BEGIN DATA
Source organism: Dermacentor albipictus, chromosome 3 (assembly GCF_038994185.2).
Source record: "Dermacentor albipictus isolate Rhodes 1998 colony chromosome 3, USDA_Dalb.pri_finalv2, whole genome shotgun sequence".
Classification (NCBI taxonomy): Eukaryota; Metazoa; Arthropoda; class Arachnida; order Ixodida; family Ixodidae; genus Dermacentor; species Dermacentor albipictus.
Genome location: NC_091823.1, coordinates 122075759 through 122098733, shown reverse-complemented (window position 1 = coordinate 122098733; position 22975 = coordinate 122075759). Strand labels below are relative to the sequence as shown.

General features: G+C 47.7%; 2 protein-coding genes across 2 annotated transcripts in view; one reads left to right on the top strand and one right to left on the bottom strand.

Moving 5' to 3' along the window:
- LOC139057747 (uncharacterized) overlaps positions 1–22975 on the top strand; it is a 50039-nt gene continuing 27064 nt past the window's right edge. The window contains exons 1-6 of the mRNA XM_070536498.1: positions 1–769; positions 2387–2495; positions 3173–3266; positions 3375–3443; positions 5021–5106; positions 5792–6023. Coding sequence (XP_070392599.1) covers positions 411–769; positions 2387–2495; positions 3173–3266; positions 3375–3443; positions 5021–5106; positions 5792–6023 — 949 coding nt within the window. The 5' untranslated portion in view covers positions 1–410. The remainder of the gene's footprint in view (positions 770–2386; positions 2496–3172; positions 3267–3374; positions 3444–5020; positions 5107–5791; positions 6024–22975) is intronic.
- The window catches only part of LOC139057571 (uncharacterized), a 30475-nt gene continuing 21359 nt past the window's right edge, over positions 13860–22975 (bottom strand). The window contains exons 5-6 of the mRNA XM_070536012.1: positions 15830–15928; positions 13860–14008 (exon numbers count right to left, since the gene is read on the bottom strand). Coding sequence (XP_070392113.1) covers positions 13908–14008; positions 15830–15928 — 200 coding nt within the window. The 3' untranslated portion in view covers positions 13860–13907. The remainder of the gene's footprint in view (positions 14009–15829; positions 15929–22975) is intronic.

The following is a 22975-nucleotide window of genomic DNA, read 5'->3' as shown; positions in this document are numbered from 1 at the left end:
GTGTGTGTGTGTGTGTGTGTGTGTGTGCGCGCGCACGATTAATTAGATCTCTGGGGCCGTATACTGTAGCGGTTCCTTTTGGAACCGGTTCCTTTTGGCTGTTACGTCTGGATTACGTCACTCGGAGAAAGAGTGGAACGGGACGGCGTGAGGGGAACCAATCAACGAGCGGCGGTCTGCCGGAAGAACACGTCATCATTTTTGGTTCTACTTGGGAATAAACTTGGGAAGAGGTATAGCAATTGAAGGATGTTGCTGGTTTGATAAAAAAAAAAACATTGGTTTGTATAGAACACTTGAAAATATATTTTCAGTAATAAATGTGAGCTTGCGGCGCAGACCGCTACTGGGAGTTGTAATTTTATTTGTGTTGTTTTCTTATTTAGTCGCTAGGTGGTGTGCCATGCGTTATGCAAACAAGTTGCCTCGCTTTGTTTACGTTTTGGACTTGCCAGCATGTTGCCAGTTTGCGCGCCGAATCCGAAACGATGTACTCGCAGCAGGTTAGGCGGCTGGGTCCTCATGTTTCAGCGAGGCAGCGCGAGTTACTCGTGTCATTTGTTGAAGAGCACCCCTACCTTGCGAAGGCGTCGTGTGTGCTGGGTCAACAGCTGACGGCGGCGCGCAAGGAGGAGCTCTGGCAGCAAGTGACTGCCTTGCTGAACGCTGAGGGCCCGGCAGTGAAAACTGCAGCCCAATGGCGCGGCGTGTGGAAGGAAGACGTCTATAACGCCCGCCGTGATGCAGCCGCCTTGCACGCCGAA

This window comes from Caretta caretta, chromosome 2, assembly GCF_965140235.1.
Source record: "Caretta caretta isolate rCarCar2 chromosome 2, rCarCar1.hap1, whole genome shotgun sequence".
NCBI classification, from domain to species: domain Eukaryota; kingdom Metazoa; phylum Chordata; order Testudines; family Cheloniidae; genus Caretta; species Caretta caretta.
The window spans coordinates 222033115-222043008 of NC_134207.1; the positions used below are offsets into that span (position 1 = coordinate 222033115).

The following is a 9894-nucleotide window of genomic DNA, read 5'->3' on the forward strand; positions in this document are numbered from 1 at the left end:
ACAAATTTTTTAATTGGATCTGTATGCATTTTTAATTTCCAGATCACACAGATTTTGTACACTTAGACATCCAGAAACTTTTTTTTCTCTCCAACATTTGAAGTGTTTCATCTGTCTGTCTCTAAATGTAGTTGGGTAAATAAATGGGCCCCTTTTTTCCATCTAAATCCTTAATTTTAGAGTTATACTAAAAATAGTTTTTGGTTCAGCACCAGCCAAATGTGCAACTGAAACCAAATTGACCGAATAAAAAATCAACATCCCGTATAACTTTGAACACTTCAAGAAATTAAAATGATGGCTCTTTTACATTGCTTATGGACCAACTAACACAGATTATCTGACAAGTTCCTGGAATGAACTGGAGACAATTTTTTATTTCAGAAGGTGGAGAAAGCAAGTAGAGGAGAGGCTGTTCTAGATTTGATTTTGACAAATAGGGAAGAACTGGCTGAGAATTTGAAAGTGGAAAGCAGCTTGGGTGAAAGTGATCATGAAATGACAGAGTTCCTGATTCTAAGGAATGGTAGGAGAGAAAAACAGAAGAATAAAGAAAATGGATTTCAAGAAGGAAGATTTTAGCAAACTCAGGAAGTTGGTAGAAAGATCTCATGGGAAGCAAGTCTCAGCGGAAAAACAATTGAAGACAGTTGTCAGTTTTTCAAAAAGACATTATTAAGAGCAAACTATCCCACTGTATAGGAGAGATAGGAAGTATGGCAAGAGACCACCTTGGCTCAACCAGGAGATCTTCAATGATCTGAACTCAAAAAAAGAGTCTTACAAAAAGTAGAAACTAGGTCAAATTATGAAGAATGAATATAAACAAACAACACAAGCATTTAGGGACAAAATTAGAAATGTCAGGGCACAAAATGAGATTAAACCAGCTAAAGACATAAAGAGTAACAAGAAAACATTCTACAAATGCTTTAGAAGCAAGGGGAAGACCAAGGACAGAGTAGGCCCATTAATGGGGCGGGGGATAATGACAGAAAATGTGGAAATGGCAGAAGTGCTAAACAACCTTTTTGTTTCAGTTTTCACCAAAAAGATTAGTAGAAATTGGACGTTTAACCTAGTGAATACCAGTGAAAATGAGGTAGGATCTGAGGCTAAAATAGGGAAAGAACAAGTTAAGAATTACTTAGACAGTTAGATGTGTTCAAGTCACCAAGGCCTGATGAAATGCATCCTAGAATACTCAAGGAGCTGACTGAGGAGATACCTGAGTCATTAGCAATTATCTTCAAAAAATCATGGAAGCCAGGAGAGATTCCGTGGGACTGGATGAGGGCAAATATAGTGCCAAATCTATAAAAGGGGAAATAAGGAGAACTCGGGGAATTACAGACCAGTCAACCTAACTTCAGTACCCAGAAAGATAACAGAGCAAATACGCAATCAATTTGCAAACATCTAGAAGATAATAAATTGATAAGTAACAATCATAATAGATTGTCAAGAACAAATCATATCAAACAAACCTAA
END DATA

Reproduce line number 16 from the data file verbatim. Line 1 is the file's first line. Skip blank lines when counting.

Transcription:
ACAAATTTTTTAATTGGATCTGTATGCATTTTTAATTTCCAGATCACACAGATTTTGTACACTTAGACATCCAGAAACTTTTTTTTCTCTCCAACATTTGAAGTGTTTCATCTGTCTGTCTCTAAATGTAGTTGGGTAAATAAATGGGCCCCTTTTTTCCATCTAAATCCTTAATTTTAGAGTTATACTAAAAATAGTTTTTGGTTCAGCACCAGCCAAATGTGCAACTGAAACCAAATTGACCGAATAAAAAATCAACATCCCGTATAACTTTGAACACTTCAAGAAATTAAAATGATGGCTCTTTTACATTGCTTATGGACCAACTAACACAGATTATCTGACAAGTTCCTGGAATGAACTGGAGACAATTTTTTATTTCAGAAGGTGGAGAAAGCAAGTAGAGGAGAGGCTGTTCTAGATTTGATTTTGACAAATAGGGAAGAACTGGCTGAGAATTTGAAAGTGGAAAGCAGCTTGGGTGAAAGTGATCATGAAATGACAGAGTTCCTGATTCTAAGGAATGGTAGGAGAGAAAAACAGAAGAATAAAGAAAATGGATTTCAAGAAGGAAGATTTTAGCAAACTCAGGAAGTTGGTAGAAAGATCTCATGGGAAGCAAGTCTCAGCGGAAAAACAATTGAAGACAGTTGTCAGTTTTTCAAAAAGACATTATTAAGAGCAAACTATCCCACTGTATAGGAGAGATAGGAAGTATGGCAAGAGACCACCTTGGCTCAACCAGGAGATCTTCAATGATCTGAACTCAAAAAAAGAGTCTTACAAAAAGTAGAAACTAGGTCAAATTATGAAGAATGAATATAAACAAACAACACAAGCATTTAGGGACAAAATTAGAAATGTCAGGGCACAAAATGAGATTAAACCAGCTAAAGACATAAAGAGTAACAAGAAAACATTCTACAAATGCTTTAGAAGCAAGGGGAAGACCAAGGACAGAGTAGGCCCATTAATGGGGCGGGGGATAATGACAGAAAATGTGGAAATGGCAGAAGTGCTAAACAACCTTTTTGTTTCAGTTTTCACCAAAAAGATTAGTAGAAATTGGACGTTTAACCTAGTGAATACCAGTGAAAATGAGGTAGGATCTGAGGCTAAAATAGGGAAAGAACAAGTTAAGAATTACTTAGACAGTTAGATGTGTTCAAGTCACCAAGGCCTGATGAAATGCATCCTAGAATACTCAAGGAGCTGACTGAGGAGATACCTGAGTCATTAGCAATTATCTTCAAAAAATCATGGAAGCCAGGAGAGATTCCGTGGGACTGGATGAGGGCAAATATAGTGCCAAATCTATAAAAGGGGAAATAAGGAGAACTCGGGGAATTACAGACCAGTCAACCTAACTTCAGTACCCAGAAAGATAACAGAGCAAATACGCAATCAATTTGCAAACATCTAGAAGATAATAAATTGATAAGTAACAATCATAATAGATTGTCAAGAACAAATCATATCAAACAAACCTAA